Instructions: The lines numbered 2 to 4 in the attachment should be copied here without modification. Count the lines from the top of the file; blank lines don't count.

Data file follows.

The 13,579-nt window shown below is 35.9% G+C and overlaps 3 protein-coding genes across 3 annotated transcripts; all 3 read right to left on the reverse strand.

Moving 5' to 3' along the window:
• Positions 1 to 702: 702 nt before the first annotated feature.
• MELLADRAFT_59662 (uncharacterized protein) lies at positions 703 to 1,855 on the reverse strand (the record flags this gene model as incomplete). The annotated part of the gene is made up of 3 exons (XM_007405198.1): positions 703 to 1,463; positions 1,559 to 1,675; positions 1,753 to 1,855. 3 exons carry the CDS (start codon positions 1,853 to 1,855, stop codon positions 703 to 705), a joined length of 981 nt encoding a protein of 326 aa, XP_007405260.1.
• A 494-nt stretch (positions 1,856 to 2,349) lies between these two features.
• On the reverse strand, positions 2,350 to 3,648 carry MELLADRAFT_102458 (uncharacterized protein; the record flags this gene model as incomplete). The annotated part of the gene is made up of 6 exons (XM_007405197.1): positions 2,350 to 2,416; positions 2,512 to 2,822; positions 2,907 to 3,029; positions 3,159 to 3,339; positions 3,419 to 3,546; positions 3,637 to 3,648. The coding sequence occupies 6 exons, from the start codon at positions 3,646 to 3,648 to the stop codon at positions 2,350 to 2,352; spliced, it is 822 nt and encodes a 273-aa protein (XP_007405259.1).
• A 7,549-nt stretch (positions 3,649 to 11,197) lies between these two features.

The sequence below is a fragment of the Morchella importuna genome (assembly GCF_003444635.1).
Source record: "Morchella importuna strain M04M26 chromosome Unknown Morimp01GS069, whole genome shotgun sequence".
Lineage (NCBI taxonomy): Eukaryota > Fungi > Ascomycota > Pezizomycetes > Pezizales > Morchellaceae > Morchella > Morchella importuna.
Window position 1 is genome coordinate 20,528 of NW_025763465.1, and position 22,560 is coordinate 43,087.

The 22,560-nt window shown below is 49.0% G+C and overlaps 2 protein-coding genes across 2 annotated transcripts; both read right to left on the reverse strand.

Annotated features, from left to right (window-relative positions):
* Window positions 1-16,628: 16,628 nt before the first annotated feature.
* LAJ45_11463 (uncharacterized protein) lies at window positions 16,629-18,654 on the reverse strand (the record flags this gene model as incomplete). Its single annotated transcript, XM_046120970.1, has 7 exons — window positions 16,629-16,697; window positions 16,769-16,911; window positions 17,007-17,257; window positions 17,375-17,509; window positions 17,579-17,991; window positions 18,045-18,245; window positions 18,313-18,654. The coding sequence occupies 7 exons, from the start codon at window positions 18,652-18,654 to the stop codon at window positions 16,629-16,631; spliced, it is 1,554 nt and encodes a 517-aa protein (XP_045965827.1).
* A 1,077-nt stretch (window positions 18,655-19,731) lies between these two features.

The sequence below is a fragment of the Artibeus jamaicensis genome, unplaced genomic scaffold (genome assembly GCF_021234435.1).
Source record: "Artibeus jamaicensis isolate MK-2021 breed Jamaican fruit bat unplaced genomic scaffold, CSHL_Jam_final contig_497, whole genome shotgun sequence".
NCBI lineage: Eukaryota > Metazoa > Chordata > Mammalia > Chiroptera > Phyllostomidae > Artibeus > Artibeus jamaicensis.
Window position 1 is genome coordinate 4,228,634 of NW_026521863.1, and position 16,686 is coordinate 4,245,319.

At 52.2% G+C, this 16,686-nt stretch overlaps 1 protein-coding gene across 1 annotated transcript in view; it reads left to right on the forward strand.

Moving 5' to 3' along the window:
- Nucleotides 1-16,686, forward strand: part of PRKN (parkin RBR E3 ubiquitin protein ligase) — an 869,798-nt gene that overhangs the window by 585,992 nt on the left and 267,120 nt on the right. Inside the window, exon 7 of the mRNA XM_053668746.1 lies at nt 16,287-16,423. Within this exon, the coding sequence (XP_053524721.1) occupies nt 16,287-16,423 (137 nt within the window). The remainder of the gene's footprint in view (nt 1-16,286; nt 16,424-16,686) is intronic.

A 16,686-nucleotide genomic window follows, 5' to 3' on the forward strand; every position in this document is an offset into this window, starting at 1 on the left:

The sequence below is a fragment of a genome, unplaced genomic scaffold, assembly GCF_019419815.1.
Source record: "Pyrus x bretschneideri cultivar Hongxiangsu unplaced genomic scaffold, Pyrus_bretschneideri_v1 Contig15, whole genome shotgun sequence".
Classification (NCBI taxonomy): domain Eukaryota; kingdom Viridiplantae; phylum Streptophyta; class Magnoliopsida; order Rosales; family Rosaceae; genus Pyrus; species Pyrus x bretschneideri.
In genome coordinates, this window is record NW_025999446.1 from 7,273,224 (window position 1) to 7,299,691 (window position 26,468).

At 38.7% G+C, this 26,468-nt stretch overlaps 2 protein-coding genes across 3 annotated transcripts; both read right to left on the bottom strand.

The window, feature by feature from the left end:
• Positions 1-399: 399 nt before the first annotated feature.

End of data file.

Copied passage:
Moving 5' to 3' along the window:
• Positions 1 to 702: 702 nt before the first annotated feature.
• MELLADRAFT_59662 (uncharacterized protein) lies at positions 703 to 1,855 on the reverse strand (the record flags this gene model as incomplete). The annotated part of the gene is made up of 3 exons (XM_007405198.1): positions 703 to 1,463; positions 1,559 to 1,675; positions 1,753 to 1,855. 3 exons carry the CDS (start codon positions 1,853 to 1,855, stop codon positions 703 to 705), a joined length of 981 nt encoding a protein of 326 aa, XP_007405260.1.